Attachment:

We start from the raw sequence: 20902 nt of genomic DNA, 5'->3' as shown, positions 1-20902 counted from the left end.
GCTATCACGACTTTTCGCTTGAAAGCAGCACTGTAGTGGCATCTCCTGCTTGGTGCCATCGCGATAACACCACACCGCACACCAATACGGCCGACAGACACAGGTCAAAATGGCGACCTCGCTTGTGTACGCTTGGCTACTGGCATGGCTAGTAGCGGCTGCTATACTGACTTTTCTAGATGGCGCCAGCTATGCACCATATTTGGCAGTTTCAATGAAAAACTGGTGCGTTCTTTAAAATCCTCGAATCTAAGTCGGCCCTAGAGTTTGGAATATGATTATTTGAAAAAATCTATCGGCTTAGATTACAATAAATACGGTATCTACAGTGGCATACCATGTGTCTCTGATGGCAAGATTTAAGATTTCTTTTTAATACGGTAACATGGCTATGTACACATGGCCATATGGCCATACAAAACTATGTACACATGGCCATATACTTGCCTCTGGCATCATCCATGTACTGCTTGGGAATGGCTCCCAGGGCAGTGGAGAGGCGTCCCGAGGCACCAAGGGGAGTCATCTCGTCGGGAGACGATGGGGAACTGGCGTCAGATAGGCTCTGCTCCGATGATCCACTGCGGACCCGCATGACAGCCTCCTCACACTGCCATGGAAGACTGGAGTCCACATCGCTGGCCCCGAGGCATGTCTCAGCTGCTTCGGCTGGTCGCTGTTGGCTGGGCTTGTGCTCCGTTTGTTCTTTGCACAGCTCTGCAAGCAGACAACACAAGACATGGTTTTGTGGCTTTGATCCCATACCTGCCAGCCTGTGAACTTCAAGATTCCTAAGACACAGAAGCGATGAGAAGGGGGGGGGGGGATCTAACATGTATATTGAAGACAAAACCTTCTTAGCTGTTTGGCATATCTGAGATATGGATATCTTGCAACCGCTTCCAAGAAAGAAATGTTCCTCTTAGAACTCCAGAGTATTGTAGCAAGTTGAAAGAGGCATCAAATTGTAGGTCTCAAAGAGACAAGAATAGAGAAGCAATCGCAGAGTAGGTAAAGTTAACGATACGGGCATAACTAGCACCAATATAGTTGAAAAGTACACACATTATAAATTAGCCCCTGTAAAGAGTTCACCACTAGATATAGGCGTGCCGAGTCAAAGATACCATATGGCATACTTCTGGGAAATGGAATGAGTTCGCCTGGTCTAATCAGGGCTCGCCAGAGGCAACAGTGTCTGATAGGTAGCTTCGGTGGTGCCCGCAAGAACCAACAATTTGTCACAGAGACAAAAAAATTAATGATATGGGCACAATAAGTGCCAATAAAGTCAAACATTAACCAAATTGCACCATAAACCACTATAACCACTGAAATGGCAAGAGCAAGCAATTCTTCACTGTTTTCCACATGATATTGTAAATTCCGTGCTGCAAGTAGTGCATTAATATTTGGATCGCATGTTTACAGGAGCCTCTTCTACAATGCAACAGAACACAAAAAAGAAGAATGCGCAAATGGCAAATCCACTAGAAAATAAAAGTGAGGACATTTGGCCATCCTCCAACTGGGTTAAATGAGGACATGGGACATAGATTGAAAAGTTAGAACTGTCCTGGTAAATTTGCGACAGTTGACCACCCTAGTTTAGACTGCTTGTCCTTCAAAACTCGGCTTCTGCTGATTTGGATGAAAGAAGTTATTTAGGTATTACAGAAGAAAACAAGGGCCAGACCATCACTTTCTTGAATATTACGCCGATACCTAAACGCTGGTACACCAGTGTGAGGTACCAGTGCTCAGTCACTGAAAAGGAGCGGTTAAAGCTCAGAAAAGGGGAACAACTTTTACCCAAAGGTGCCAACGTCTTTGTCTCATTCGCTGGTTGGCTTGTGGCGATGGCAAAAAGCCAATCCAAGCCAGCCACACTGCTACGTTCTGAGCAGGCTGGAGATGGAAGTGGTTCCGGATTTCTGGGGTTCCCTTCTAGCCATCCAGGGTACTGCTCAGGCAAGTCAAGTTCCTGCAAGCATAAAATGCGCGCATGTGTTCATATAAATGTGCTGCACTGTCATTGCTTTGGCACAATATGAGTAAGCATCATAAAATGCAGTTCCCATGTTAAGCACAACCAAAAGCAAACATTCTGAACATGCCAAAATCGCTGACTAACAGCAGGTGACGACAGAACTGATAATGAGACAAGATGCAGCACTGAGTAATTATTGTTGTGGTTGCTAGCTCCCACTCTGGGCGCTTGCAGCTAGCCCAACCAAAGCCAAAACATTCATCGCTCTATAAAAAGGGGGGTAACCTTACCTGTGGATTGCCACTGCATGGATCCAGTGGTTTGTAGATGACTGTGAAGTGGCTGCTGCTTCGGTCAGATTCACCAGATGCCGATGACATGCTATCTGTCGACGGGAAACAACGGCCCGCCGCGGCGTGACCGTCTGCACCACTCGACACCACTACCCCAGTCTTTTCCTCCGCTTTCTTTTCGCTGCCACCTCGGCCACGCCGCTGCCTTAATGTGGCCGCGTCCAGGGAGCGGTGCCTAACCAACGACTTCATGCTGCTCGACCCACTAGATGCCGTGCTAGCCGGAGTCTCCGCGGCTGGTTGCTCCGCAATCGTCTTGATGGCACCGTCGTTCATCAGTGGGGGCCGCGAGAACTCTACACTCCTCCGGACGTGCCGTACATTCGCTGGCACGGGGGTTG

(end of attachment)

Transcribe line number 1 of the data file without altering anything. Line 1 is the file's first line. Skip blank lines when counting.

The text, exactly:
We start from the raw sequence: 20902 nt of genomic DNA, 5'->3' as shown, positions 1-20902 counted from the left end.